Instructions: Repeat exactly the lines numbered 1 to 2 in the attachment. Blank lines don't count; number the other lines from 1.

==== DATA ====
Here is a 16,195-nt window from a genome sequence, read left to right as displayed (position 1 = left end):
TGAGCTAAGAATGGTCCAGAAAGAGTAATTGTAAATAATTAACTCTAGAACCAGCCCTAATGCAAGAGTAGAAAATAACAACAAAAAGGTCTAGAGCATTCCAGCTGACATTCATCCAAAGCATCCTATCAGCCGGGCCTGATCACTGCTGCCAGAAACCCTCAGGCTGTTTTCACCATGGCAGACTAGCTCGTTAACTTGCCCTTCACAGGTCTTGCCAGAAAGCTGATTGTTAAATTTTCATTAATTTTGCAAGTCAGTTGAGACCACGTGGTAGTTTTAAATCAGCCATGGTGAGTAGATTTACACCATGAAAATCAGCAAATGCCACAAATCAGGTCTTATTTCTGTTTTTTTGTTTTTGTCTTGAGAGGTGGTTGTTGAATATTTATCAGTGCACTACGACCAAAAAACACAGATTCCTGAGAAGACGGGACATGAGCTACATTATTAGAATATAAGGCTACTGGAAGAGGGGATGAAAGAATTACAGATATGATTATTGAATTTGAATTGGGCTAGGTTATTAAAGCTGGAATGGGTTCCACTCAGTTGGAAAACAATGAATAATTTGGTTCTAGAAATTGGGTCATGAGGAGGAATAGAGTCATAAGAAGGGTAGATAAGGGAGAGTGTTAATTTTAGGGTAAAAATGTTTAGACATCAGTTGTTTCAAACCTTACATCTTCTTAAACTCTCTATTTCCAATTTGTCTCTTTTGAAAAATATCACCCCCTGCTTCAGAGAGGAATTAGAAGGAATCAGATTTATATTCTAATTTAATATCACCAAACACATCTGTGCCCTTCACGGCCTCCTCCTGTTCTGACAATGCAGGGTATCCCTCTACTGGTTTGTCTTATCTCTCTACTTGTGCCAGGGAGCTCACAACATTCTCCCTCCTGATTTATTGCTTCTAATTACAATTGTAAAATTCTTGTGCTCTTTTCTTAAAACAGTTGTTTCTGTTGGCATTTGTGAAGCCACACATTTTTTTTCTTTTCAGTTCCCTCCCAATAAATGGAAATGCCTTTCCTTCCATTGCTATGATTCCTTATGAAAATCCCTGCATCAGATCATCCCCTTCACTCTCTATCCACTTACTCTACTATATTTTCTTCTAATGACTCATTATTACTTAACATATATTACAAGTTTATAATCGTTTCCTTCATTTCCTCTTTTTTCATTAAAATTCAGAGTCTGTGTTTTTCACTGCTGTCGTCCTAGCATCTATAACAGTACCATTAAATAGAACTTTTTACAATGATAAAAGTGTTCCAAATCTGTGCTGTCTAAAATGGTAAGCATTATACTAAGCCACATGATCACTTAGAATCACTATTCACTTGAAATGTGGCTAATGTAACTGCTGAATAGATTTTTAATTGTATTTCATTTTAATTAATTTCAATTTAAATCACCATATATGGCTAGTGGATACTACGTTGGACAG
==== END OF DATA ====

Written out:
Here is a 16,195-nt window from a genome sequence, read left to right as displayed (position 1 = left end):
TGAGCTAAGAATGGTCCAGAAAGAGTAATTGTAAATAATTAACTCTAGAACCAGCCCTAATGCAAGAGTAGAAAATAACAACAAAAAGGTCTAGAGCATTCCAGCTGACATTCATCCAAAGCATCCTATCAGCCGGGCCTGATCACTGCTGCCAGAAACCCTCAGGCTGTTTTCACCATGGCAGACTAGCTCGTTAACTTGCCCTTCACAGGTCTTGCCAGAAAGCTGATTGTTAAATTTTCATTAATTTTGCAAGTCAGTTGAGACCACGTGGTAGTTTTAAATCAGCCATGGTGAGTAGATTTACACCATGAAAATCAGCAAATGCCACAAATCAGGTCTTATTTCTGTTTTTTTGTTTTTGTCTTGAGAGGTGGTTGTTGAATATTTATCAGTGCACTACGACCAAAAAACACAGATTCCTGAGAAGACGGGACATGAGCTACATTATTAGAATATAAGGCTACTGGAAGAGGGGATGAAAGAATTACAGATATGATTATTGAATTTGAATTGGGCTAGGTTATTAAAGCTGGAATGGGTTCCACTCAGTTGGAAAACAATGAATAATTTGGTTCTAGAAATTGGGTCATGAGGAGGAATAGAGTCATAAGAAGGGTAGATAAGGGAGAGTGTTAATTTTAGGGTAAAAATGTTTAGACATCAGTTGTTTCAAACCTTACATCTTCTTAAACTCTCTATTTCCAATTTGTCTCTTTTGAAAAATATCACCCCCTGCTTCAGAGAGGAATTAGAAGGAATCAGATTTATATTCTAATTTAATATCACCAAACACATCTGTGCCCTTCACGGCCTCCTCCTGTTCTGACAATGCAGGGTATCCCTCTACTGGTTTGTCTTATCTCTCTACTTGTGCCAGGGAGCTCACAACATTCTCCCTCCTGATTTATTGCTTCTAATTACAATTGTAAAATTCTTGTGCTCTTTTCTTAAAACAGTTGTTTCTGTTGGCATTTGTGAAGCCACACATTTTTTTTCTTTTCAGTTCCCTCCCAATAAATGGAAATGCCTTTCCTTCCATTGCTATGATTCCTTATGAAAATCCCTGCATCAGATCATCCCCTTCACTCTCTATCCACTTACTCTACTATATTTTCTTCTAATGACTCATTATTACTTAACATATATTACAAGTTTATAATCGTTTCCTTCATTTCCTCTTTTTTCATTAAAATTCAGAGTCTGTGTTTTTCACTGCTGTCGTCCTAGCATCTATAACAGTACCATTAAATAGAACTTTTTACAATGATAAAAGTGTTCCAAATCTGTGCTGTCTAAAATGGTAAGCATTATACTAAGCCACATGATCACTTAGAATCACTATTCACTTGAAATGTGGCTAATGTAACTGCTGAATAGATTTTTAATTGTATTTCATTTTAATTAATTTCAATTTAAATCACCATATATGGCTAGTGGATACTACGTTGGACAG